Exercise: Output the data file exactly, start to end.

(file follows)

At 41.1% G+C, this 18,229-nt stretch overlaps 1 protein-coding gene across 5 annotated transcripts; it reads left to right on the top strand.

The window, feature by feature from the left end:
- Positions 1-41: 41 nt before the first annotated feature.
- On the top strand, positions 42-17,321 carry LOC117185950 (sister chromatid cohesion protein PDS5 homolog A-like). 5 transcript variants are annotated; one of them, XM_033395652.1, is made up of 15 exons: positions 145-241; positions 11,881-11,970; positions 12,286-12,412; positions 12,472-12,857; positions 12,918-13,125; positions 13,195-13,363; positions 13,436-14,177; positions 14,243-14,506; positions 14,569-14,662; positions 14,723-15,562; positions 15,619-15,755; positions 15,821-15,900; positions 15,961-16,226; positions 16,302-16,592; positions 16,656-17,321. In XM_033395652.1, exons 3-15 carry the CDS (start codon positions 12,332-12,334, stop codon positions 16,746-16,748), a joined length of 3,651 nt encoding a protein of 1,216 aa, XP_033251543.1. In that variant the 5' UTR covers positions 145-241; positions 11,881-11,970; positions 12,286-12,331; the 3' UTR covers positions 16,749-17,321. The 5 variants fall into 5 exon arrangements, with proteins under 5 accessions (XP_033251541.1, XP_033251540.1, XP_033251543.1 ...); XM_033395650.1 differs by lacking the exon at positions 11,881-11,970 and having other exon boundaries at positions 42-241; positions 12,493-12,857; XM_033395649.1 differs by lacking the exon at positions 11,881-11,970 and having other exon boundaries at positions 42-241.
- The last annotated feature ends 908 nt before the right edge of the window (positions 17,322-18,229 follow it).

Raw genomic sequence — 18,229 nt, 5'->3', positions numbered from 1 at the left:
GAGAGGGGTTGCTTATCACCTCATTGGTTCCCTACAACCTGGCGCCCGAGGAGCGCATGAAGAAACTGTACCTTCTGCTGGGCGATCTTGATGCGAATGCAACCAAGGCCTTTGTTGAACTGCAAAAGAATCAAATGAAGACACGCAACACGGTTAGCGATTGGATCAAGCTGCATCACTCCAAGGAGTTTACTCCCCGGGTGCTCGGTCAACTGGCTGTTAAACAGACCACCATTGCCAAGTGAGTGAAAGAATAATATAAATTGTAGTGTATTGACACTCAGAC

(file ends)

At 41.1% G+C, this 18,229-nt stretch overlaps 1 protein-coding gene across 5 annotated transcripts; it reads left to right on the top strand.

The window, feature by feature from the left end:
- Positions 1-41: 41 nt before the first annotated feature.
- On the top strand, positions 42-17,321 carry LOC117185950 (sister chromatid cohesion protein PDS5 homolog A-like). 5 transcript variants are annotated; one of them, XM_033395652.1, is made up of 15 exons: positions 145-241; positions 11,881-11,970; positions 12,286-12,412; positions 12,472-12,857; positions 12,918-13,125; positions 13,195-13,363; positions 13,436-14,177; positions 14,243-14,506; positions 14,569-14,662; positions 14,723-15,562; positions 15,619-15,755; positions 15,821-15,900; positions 15,961-16,226; positions 16,302-16,592; positions 16,656-17,321. In XM_033395652.1, exons 3-15 carry the CDS (start codon positions 12,332-12,334, stop codon positions 16,746-16,748), a joined length of 3,651 nt encoding a protein of 1,216 aa, XP_033251543.1. In that variant the 5' UTR covers positions 145-241; positions 11,881-11,970; positions 12,286-12,331; the 3' UTR covers positions 16,749-17,321. The 5 variants fall into 5 exon arrangements, with proteins under 5 accessions (XP_033251541.1, XP_033251540.1, XP_033251543.1 ...); XM_033395650.1 differs by lacking the exon at positions 11,881-11,970 and having other exon boundaries at positions 42-241; positions 12,493-12,857; XM_033395649.1 differs by lacking the exon at positions 11,881-11,970 and having other exon boundaries at positions 42-241.
- The last annotated feature ends 908 nt before the right edge of the window (positions 17,322-18,229 follow it).

Raw genomic sequence — 18,229 nt, 5'->3', positions numbered from 1 at the left:
GAGAGGGGTTGCTTATCACCTCATTGGTTCCCTACAACCTGGCGCCCGAGGAGCGCATGAAGAAACTGTACCTTCTGCTGGGCGATCTTGATGCGAATGCAACCAAGGCCTTTGTTGAACTGCAAAAGAATCAAATGAAGACACGCAACACGGTTAGCGATTGGATCAAGCTGCATCACTCCAAGGAGTTTACTCCCCGGGTGCTCGGTCAACTGGCTGTTAAACAGACCACCATTGCCAAGTGAGTGAAAGAATAATATAAATTGTAGTGTATTGACACTCAGAC